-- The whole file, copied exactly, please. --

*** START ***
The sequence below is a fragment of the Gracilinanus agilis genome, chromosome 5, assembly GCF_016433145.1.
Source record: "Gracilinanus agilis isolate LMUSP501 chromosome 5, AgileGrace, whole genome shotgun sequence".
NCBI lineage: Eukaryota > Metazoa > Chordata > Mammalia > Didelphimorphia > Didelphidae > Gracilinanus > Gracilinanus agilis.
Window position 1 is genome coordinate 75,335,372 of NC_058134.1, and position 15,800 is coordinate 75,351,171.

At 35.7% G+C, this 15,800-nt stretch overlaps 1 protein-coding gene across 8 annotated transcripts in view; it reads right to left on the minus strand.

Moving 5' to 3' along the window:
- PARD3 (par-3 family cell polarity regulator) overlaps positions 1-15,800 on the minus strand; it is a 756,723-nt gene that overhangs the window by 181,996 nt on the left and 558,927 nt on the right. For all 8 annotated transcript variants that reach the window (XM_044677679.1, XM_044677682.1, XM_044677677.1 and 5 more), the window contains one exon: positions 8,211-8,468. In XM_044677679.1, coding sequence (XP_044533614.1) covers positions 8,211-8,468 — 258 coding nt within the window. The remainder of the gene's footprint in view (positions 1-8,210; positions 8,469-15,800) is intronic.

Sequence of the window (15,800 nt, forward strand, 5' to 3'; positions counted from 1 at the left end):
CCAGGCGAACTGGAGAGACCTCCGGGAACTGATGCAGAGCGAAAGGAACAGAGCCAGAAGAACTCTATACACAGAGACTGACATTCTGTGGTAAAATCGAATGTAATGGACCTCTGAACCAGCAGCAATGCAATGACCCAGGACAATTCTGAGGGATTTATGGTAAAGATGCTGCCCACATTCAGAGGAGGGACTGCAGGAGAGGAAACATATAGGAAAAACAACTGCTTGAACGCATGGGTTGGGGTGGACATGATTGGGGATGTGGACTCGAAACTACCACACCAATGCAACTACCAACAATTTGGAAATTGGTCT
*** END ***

The sequence below is a fragment of the Gracilinanus agilis genome, chromosome 5, assembly GCF_016433145.1.
Source record: "Gracilinanus agilis isolate LMUSP501 chromosome 5, AgileGrace, whole genome shotgun sequence".
NCBI lineage: Eukaryota > Metazoa > Chordata > Mammalia > Didelphimorphia > Didelphidae > Gracilinanus > Gracilinanus agilis.
Window position 1 is genome coordinate 75,335,372 of NC_058134.1, and position 15,800 is coordinate 75,351,171.

At 35.7% G+C, this 15,800-nt stretch overlaps 1 protein-coding gene across 8 annotated transcripts in view; it reads right to left on the minus strand.

Moving 5' to 3' along the window:
- PARD3 (par-3 family cell polarity regulator) overlaps positions 1-15,800 on the minus strand; it is a 756,723-nt gene that overhangs the window by 181,996 nt on the left and 558,927 nt on the right. For all 8 annotated transcript variants that reach the window (XM_044677679.1, XM_044677682.1, XM_044677677.1 and 5 more), the window contains one exon: positions 8,211-8,468. In XM_044677679.1, coding sequence (XP_044533614.1) covers positions 8,211-8,468 — 258 coding nt within the window. The remainder of the gene's footprint in view (positions 1-8,210; positions 8,469-15,800) is intronic.

Sequence of the window (15,800 nt, forward strand, 5' to 3'; positions counted from 1 at the left end):
CCAGGCGAACTGGAGAGACCTCCGGGAACTGATGCAGAGCGAAAGGAACAGAGCCAGAAGAACTCTATACACAGAGACTGACATTCTGTGGTAAAATCGAATGTAATGGACCTCTGAACCAGCAGCAATGCAATGACCCAGGACAATTCTGAGGGATTTATGGTAAAGATGCTGCCCACATTCAGAGGAGGGACTGCAGGAGAGGAAACATATAGGAAAAACAACTGCTTGAACGCATGGGTTGGGGTGGACATGATTGGGGATGTGGACTCGAAACTACCACACCAATGCAACTACCAACAATTTGGAAATTGGTCT